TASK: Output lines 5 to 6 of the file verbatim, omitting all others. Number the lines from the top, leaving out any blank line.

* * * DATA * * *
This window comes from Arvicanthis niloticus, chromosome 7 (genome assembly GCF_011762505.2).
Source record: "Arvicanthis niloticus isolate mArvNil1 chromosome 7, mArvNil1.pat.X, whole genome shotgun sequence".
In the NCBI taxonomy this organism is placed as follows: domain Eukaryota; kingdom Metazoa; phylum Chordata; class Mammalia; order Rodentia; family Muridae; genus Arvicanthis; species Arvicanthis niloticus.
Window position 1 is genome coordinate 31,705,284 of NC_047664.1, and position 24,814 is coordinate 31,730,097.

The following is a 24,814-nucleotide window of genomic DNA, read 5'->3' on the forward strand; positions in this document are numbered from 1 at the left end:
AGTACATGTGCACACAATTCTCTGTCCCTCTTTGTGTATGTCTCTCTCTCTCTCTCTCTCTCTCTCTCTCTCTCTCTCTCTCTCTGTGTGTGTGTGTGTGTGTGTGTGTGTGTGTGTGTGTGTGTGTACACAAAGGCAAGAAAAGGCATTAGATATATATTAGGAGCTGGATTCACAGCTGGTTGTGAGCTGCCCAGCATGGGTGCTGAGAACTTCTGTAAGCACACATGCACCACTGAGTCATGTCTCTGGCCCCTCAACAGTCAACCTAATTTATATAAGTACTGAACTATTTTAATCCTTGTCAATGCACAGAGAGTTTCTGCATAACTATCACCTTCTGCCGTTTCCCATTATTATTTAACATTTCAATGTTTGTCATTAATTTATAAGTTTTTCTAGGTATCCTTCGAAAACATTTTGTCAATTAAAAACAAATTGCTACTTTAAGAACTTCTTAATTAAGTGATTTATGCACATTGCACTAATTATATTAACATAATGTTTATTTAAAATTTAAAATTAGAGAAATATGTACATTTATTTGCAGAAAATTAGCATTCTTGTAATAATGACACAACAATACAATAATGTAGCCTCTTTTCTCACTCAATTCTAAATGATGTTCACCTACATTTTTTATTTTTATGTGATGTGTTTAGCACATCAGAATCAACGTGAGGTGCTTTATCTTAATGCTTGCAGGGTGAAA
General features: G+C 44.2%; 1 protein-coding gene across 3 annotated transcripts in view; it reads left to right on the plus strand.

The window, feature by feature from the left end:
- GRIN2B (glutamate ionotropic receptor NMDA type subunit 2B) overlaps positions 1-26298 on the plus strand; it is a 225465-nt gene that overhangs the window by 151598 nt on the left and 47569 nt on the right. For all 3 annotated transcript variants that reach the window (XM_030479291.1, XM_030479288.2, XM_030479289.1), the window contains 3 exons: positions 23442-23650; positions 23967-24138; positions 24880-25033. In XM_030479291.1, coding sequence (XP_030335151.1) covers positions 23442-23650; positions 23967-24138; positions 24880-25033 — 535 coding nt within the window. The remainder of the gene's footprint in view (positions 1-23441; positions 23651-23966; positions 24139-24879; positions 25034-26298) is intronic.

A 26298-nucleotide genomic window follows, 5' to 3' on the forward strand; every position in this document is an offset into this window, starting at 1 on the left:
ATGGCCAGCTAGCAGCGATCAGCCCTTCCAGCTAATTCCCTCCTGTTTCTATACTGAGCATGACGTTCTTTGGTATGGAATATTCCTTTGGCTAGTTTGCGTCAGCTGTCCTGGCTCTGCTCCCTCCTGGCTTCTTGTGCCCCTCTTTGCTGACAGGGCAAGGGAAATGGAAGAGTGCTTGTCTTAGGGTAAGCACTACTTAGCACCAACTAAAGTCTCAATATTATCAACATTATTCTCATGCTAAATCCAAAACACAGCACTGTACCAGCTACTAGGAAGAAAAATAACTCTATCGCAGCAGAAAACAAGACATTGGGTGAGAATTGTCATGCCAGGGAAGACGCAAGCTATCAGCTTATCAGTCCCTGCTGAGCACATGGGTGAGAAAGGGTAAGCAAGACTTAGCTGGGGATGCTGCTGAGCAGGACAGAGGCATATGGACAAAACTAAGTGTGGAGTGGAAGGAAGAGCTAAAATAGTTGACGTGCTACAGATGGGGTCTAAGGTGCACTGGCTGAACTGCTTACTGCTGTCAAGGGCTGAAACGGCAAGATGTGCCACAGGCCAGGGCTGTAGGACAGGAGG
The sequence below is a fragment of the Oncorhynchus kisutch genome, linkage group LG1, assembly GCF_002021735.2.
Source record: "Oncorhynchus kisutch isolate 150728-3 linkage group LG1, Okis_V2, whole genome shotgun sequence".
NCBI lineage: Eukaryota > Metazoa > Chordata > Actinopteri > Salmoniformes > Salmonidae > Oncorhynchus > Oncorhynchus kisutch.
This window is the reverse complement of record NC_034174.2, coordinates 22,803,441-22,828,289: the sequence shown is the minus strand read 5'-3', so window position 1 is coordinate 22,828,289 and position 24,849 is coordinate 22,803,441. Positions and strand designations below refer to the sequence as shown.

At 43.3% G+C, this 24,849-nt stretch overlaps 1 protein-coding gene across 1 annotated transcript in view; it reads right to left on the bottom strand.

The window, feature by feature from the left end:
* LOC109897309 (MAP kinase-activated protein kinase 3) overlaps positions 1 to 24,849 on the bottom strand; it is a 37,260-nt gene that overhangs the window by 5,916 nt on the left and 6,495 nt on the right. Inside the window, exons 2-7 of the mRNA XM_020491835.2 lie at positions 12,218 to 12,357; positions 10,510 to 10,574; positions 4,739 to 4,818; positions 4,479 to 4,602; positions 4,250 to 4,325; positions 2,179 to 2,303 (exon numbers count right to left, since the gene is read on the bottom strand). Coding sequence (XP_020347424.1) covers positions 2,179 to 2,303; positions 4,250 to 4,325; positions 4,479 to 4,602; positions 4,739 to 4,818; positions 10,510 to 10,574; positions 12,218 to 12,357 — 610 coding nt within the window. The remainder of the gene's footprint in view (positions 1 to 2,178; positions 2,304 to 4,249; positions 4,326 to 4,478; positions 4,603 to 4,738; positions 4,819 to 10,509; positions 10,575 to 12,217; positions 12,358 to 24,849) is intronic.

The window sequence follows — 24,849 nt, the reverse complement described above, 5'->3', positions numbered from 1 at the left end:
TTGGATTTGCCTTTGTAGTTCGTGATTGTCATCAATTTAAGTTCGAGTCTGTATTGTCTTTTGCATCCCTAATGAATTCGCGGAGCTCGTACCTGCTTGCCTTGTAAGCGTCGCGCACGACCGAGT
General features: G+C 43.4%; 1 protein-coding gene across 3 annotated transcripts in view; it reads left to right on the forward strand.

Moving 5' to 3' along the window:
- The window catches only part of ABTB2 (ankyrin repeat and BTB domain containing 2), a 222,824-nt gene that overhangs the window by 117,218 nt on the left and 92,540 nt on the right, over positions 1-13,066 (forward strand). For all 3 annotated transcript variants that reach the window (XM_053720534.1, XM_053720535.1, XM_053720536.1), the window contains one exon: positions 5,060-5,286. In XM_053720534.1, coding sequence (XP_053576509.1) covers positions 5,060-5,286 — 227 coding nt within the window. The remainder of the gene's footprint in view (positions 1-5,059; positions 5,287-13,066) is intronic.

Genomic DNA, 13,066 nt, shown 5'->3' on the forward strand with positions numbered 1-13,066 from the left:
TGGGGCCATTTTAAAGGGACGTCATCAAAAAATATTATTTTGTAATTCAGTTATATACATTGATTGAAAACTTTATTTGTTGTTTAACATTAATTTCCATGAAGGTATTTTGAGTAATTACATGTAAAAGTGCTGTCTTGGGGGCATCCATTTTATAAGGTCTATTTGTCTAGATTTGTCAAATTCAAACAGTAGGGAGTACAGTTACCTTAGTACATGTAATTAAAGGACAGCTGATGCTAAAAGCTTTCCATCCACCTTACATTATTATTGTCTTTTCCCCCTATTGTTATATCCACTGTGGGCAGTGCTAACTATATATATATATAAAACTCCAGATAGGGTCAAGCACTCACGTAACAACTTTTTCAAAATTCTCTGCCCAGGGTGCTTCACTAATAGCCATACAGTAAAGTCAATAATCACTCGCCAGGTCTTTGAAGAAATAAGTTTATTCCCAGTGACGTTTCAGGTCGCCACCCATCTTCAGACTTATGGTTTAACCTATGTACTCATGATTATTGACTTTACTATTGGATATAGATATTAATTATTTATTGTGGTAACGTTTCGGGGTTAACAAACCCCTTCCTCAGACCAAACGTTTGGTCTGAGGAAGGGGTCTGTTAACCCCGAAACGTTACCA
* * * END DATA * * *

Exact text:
The following is a 24,814-nucleotide window of genomic DNA, read 5'->3' on the forward strand; positions in this document are numbered from 1 at the left end:
AGTACATGTGCACACAATTCTCTGTCCCTCTTTGTGTATGTCTCTCTCTCTCTCTCTCTCTCTCTCTCTCTCTCTCTCTCTCTCTGTGTGTGTGTGTGTGTGTGTGTGTGTGTGTGTGTGTGTGTGTACACAAAGGCAAGAAAAGGCATTAGATATATATTAGGAGCTGGATTCACAGCTGGTTGTGAGCTGCCCAGCATGGGTGCTGAGAACTTCTGTAAGCACACATGCACCACTGAGTCATGTCTCTGGCCCCTCAACAGTCAACCTAATTTATATAAGTACTGAACTATTTTAATCCTTGTCAATGCACAGAGAGTTTCTGCATAACTATCACCTTCTGCCGTTTCCCATTATTATTTAACATTTCAATGTTTGTCATTAATTTATAAGTTTTTCTAGGTATCCTTCGAAAACATTTTGTCAATTAAAAACAAATTGCTACTTTAAGAACTTCTTAATTAAGTGATTTATGCACATTGCACTAATTATATTAACATAATGTTTATTTAAAATTTAAAATTAGAGAAATATGTACATTTATTTGCAGAAAATTAGCATTCTTGTAATAATGACACAACAATACAATAATGTAGCCTCTTTTCTCACTCAATTCTAAATGATGTTCACCTACATTTTTTATTTTTATGTGATGTGTTTAGCACATCAGAATCAACGTGAGGTGCTTTATCTTAATGCTTGCAGGGTGAAA